Quants is profoundly transforming the investment industry. The grizzled Wall Street traders of public perception are being deposed by young, brilliant mathematical minds. As financial securities have become increasingly complex, demand has grown rapidly for people who can use mathematical models to prices these securities, generate profits and reduce risk – enter the quant.
Quant analysts apply mathematical and statistical models in the sell-side for derivatives pricing and risk management, as well as the buy-side for statistical arbitrage, algorithmic trading and quantitative investment trading. Harnessing the power of computer science and vast data-sets to make investment decisions is no mean feat. In the words of Jim Simons, Renaissance Technologies founder and leader of the quant revolution, “The system is always leaking, and we keep having to add water to keep it ahead of the game.” The ‘quant king’ is no stranger to success. Since 1988, Renaissance Technologies has generated over $100bn in trading profits – more than any other hedge fund in history.
For decades, investors imagined a day when data-driven traders would dominate financial markets. That time has come – the quant hedge fund sector is experiencing significant growth. “Over the past decade the results of systematic quantitative investing have been undeniable,” says Philippe Jordan, president of CFM, an international quant hedge fund. The growth of Two Sigma, one of the leaders of the quant hedge fund industry, is also emblematic of the shift away from traditional hedge fund strategies. The New York-based firm’s assets have swelled from about $6bn in 2011 to more than $50bn in 2017, putting it roughly on par with the established quant powerhouses such as Renaissance Technologies and DE Shaw. Barclays analysts last summer estimated that quant hedge funds, or quant strategies within bigger hedge fund groups, managed about $500bn.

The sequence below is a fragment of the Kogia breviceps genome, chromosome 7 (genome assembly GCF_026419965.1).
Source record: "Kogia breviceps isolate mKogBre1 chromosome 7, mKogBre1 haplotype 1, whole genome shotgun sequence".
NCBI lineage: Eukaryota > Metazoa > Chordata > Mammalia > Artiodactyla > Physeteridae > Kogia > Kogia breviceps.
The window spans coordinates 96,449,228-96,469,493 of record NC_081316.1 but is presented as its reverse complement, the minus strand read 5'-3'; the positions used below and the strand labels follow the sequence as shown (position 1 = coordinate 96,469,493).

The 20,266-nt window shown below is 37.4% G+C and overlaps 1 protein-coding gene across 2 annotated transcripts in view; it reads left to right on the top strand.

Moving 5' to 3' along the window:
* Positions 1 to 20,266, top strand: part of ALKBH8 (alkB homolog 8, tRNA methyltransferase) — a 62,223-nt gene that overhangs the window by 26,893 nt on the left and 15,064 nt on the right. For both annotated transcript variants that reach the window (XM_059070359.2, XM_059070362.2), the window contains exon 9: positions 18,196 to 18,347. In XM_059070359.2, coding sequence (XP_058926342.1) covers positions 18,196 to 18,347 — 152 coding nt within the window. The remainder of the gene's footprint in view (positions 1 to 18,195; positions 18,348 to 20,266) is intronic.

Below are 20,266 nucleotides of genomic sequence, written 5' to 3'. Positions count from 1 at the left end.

During unpredictable times, quants apply mathematical and statistical models to the most obscure financial and risk management problems. In 2018, the algorithms behind trend-following quants struggled to react fast enough to market volatility caused by President Trump’s tweets and US-China trade tensions, alongside other political maelstroms such as Brexit. In response, analysts at JP Morgan have created and coined the Volfefe Index to predict how “a broad swaths of assets from single-name stocks to macro products have their price dynamics beholden to a handful of tweets”.
As innovation and new technology move the financial services industry forward, there is an increasing technical demand on quants that will make it harder for firms to find the right talent. Selby Jennings has partnered with QuantMinds Americas to explore these talent challenges and discuss how firms can secure top quant talent in a competitive market. Looking at the future of quants talent, its clear they need to have a high level of quantitative skill, alongside computer science ability, topped off with true business understanding and soft skills to work with the trading desk to implement their solutions. This year Selby Jennings was named by HFM Global as the Best Hedge Fund Recruiter, emphasizing our commitment to help our clients secure top quant talent. The future looks bright for the quantitative hedge fund industry, with $1tn of assets under management this year, it's a great time to be a quant.